Bucksport film preservation organization awarded grant to preserve historic Maine television footage
BUCKSPORT, Maine (WABI) - In the same spot that folks can take in a film, the history of Maine television is also being preserved.
Northeast Historic Film in Bucksport is located in the building of the Alamo Theatre, and stores, preserves, and shares content from home movies to amateur film.
For decades, the non-profit has collected and preserved over 10 million feet of film and 8,000 hours of video.
Thanks to a grant for over $340,000 from the National Endowment for the Humanities, they’re working on their Maine television news film.
David Weiss said, “This grant is kind of the culmination of 35 years of collecting. It’s hard to believe, but W-A-B-I was the first television collection that we ever got. 1987 was when we got the first piece of it. In those days, even when we got a big grant, you couldn’t digitize it. What you could do is organize it, put it in cans, clean it, repair it, maybe make a videotape, like some of these, those are collector’s items almost already. We kept on getting more and more footage from different stations, but it wasn’t until recently that we’ve been able to like digitize all of this stuff. And this grant is a huge step in that direction for us,” said David Weiss, NHF executive director.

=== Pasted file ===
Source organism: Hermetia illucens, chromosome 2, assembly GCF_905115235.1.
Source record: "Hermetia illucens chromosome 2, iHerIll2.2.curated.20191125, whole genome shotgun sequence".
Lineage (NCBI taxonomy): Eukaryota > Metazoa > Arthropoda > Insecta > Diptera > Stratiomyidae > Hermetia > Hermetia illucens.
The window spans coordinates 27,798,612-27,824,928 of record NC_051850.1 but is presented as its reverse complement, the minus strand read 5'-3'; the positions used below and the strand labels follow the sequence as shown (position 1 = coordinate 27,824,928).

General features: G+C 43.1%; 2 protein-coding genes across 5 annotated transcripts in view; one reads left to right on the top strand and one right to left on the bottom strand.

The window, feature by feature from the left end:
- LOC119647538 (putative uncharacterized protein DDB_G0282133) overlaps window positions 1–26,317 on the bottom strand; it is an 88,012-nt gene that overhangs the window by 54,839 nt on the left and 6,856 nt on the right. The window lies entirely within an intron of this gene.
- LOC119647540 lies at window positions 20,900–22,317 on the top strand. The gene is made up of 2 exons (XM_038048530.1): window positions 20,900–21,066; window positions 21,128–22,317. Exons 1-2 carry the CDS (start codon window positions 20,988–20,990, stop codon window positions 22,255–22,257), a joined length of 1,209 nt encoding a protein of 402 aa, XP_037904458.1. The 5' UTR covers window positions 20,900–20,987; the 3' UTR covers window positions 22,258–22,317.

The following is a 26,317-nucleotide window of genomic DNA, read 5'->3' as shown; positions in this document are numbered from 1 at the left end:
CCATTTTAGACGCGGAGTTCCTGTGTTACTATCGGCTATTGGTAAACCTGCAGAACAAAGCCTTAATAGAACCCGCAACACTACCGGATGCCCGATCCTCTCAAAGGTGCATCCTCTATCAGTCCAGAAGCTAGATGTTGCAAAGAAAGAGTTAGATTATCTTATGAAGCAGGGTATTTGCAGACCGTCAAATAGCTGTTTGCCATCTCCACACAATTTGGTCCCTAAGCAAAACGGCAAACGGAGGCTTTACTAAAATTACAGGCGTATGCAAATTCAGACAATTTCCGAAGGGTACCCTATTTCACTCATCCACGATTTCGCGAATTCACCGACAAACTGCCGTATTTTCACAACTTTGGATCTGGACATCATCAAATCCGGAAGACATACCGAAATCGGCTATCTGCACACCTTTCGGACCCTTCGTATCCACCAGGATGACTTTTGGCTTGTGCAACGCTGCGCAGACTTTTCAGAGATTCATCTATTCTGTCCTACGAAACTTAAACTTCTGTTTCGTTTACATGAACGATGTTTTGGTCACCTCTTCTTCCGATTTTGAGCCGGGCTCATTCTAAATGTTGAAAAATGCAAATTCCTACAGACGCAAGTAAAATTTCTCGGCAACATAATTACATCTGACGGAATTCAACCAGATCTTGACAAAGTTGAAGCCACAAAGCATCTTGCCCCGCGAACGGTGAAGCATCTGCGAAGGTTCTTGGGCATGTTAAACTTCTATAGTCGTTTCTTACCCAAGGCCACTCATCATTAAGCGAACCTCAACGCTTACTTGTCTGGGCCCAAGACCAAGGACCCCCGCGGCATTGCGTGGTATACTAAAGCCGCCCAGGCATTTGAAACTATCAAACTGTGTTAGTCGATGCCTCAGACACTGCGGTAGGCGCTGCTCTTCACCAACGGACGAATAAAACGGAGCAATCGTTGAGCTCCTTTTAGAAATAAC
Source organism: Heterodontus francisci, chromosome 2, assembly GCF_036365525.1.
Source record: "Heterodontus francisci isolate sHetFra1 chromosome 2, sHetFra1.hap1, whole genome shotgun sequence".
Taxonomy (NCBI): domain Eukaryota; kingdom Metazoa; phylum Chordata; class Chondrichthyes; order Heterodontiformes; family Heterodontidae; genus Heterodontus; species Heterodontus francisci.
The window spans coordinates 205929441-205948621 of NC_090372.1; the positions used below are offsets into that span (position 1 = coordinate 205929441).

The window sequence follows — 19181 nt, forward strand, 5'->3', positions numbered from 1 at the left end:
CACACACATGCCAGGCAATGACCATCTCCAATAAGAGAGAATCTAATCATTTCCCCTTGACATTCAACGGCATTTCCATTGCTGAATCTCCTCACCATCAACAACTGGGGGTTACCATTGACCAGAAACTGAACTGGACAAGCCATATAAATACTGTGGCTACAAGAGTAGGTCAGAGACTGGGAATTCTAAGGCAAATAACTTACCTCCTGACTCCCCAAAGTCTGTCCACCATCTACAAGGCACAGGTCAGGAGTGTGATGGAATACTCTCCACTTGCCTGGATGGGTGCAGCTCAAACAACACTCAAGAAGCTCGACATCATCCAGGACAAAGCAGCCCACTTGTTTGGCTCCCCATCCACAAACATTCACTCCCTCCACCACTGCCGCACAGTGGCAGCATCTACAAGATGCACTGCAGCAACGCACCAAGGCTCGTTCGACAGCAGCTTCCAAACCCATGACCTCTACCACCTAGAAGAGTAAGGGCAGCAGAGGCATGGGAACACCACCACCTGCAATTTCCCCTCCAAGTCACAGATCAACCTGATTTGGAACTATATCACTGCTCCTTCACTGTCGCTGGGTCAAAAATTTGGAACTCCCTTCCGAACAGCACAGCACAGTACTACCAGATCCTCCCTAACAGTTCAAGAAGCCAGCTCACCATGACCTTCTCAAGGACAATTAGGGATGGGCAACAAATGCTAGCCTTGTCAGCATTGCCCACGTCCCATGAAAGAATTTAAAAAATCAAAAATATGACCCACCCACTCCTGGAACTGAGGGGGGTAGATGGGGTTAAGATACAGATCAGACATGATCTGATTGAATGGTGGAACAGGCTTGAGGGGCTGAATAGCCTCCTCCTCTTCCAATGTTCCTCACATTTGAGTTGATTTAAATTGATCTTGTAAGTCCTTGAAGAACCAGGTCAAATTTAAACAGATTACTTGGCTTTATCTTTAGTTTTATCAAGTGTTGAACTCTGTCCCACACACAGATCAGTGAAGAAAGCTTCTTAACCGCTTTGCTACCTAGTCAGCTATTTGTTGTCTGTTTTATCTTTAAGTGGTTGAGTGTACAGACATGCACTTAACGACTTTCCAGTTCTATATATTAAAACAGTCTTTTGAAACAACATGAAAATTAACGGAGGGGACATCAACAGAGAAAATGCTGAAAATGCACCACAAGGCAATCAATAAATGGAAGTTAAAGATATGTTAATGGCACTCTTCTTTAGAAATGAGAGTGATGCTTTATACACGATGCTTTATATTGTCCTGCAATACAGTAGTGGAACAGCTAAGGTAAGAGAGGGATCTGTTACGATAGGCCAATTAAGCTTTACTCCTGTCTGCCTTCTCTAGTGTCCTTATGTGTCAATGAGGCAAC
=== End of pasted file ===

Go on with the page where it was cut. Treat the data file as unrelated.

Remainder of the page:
This three-year project will catalog, digitize, and publish over 300,000 feet of film and 7,800 videotapes containing over 27,000 stories and programs dating from 1953 to 2008, including W-A-B-I’s coverage of Maine Day at the University of Maine in the 1960s.
NHF’s vault manager, Karin Carlson-Snyder, also manages the licensing and has provided materials such as sports footage and past news footage for Netflix documentaries.
She says these news recordings can even teach us a little about current events.
“When you watch like 1970s news film, you’re just kind of struck on how, I mean, it’s the exact same stuff that is happening today. And I mean, 50 years ago, it doesn’t matter. It’s the same stuff is still happening. And it’s really important, I think, for people to see that,” said Carlson-Snyder.
From fishing and lumbering footage to films of presidential visits to the state, Weiss says it’s important to keep these images alive.
“History helps ground people, I think, into their community, their region, what it was like and what’s different now, what’s the same. So, I think it’s really important to have that accessible,” said Weiss.
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